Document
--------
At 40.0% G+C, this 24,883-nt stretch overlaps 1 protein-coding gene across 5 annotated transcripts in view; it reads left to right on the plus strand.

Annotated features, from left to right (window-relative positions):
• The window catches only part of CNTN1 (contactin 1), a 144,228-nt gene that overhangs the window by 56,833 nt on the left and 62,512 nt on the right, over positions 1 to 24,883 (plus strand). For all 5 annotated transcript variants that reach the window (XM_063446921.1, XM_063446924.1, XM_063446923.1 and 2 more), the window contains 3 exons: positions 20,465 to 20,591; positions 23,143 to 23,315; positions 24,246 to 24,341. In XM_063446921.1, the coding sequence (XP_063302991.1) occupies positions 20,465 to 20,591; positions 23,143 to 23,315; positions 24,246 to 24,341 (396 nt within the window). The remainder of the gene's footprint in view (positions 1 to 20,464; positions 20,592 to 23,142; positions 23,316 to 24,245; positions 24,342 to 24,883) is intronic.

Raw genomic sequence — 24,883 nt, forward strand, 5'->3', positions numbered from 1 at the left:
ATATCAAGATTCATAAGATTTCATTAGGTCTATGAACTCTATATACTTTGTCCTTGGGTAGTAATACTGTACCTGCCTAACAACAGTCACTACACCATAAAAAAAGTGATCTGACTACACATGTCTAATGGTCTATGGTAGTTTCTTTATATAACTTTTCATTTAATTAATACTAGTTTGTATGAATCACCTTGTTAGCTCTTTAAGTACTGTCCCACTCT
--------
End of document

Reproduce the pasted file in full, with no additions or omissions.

At 40.0% G+C, this 24,883-nt stretch overlaps 1 protein-coding gene across 5 annotated transcripts in view; it reads left to right on the plus strand.

Annotated features, from left to right (window-relative positions):
• The window catches only part of CNTN1 (contactin 1), a 144,228-nt gene that overhangs the window by 56,833 nt on the left and 62,512 nt on the right, over positions 1 to 24,883 (plus strand). For all 5 annotated transcript variants that reach the window (XM_063446921.1, XM_063446924.1, XM_063446923.1 and 2 more), the window contains 3 exons: positions 20,465 to 20,591; positions 23,143 to 23,315; positions 24,246 to 24,341. In XM_063446921.1, the coding sequence (XP_063302991.1) occupies positions 20,465 to 20,591; positions 23,143 to 23,315; positions 24,246 to 24,341 (396 nt within the window). The remainder of the gene's footprint in view (positions 1 to 20,464; positions 20,592 to 23,142; positions 23,316 to 24,245; positions 24,342 to 24,883) is intronic.

Raw genomic sequence — 24,883 nt, forward strand, 5'->3', positions numbered from 1 at the left:
ATATCAAGATTCATAAGATTTCATTAGGTCTATGAACTCTATATACTTTGTCCTTGGGTAGTAATACTGTACCTGCCTAACAACAGTCACTACACCATAAAAAAAGTGATCTGACTACACATGTCTAATGGTCTATGGTAGTTTCTTTATATAACTTTTCATTTAATTAATACTAGTTTGTATGAATCACCTTGTTAGCTCTTTAAGTACTGTCCCACTCT